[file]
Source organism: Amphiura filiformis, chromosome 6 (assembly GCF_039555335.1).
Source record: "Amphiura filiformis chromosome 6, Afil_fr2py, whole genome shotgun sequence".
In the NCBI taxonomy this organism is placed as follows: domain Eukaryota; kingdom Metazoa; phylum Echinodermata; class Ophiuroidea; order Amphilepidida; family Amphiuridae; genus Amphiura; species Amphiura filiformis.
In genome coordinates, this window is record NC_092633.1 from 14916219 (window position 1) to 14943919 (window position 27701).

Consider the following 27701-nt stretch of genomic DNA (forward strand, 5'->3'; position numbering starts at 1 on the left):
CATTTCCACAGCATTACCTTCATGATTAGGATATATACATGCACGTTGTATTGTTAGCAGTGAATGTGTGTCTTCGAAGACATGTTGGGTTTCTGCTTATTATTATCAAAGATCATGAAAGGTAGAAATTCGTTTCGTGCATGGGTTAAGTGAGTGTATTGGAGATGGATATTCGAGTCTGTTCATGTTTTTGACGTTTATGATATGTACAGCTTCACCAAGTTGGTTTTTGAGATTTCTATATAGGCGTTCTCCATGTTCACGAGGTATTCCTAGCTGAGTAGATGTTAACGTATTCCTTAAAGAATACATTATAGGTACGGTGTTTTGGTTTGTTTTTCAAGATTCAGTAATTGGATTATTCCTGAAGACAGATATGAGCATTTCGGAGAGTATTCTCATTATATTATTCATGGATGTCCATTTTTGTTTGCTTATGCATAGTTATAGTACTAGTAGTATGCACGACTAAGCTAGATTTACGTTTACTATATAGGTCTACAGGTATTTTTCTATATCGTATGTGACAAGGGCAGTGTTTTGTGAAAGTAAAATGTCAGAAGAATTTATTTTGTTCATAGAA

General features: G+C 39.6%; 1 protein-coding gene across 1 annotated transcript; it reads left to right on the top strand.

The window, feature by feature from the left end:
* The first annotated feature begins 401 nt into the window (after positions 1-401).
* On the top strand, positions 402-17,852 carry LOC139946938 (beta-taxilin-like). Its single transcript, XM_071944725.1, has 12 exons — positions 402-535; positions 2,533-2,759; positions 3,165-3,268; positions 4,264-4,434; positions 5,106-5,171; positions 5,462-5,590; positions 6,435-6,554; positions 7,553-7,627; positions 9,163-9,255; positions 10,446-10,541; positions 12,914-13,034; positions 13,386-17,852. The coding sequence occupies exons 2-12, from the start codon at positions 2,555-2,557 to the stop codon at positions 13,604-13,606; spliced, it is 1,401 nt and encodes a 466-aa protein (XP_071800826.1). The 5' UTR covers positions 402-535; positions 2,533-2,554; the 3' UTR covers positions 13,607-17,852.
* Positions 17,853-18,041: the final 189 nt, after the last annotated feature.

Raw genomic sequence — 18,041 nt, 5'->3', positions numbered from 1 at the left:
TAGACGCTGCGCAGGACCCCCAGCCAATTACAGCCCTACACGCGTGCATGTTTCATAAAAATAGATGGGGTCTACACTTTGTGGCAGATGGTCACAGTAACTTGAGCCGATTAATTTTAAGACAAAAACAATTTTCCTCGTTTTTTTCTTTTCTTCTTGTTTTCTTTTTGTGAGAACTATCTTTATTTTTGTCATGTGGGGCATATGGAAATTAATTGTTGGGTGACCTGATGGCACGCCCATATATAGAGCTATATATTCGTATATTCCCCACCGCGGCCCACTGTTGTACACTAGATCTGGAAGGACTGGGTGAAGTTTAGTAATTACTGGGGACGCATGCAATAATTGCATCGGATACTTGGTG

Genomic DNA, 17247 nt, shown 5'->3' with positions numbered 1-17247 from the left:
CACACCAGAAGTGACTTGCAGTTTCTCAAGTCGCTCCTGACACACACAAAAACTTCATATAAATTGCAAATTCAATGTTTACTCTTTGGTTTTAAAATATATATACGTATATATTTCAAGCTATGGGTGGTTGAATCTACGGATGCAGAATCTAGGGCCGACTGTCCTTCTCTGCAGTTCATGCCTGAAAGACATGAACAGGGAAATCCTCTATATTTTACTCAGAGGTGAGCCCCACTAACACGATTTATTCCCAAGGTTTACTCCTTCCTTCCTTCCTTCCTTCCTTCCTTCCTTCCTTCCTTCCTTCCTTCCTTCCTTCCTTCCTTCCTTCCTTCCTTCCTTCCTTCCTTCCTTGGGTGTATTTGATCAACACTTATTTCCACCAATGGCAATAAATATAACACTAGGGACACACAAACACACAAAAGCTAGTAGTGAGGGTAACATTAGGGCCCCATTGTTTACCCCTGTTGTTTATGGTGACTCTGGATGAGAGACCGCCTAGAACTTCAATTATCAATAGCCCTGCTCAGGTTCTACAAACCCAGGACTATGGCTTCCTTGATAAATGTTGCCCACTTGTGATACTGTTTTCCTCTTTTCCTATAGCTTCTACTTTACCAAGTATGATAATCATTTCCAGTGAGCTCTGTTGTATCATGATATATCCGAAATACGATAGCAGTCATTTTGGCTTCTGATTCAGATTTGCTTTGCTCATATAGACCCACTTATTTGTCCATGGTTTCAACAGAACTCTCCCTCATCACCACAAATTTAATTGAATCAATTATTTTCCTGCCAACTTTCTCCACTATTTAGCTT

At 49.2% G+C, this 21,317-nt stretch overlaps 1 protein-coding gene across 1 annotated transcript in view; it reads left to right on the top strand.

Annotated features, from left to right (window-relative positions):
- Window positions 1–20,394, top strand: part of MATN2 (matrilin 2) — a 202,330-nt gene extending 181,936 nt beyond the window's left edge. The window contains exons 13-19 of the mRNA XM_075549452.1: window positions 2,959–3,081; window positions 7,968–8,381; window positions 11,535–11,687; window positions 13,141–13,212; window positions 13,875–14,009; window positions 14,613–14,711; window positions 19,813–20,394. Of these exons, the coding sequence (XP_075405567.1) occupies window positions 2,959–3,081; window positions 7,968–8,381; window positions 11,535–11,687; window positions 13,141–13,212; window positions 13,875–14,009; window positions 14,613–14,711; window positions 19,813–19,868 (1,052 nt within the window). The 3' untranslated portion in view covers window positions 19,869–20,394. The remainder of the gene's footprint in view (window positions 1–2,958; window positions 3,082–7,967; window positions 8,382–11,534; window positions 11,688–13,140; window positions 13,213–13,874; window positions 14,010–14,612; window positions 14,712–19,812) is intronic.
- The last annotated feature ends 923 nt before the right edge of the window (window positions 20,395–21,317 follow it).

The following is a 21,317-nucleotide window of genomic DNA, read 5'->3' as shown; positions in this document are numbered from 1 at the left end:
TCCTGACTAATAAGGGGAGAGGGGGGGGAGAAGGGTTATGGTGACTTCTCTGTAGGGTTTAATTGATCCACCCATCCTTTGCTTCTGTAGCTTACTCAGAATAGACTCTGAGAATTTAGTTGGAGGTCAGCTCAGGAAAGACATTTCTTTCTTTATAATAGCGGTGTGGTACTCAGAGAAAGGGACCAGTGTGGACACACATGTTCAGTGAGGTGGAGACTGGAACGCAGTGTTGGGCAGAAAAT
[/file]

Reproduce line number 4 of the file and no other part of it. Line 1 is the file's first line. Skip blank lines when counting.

In genome coordinates, this window is record NC_092633.1 from 14916219 (window position 1) to 14943919 (window position 27701).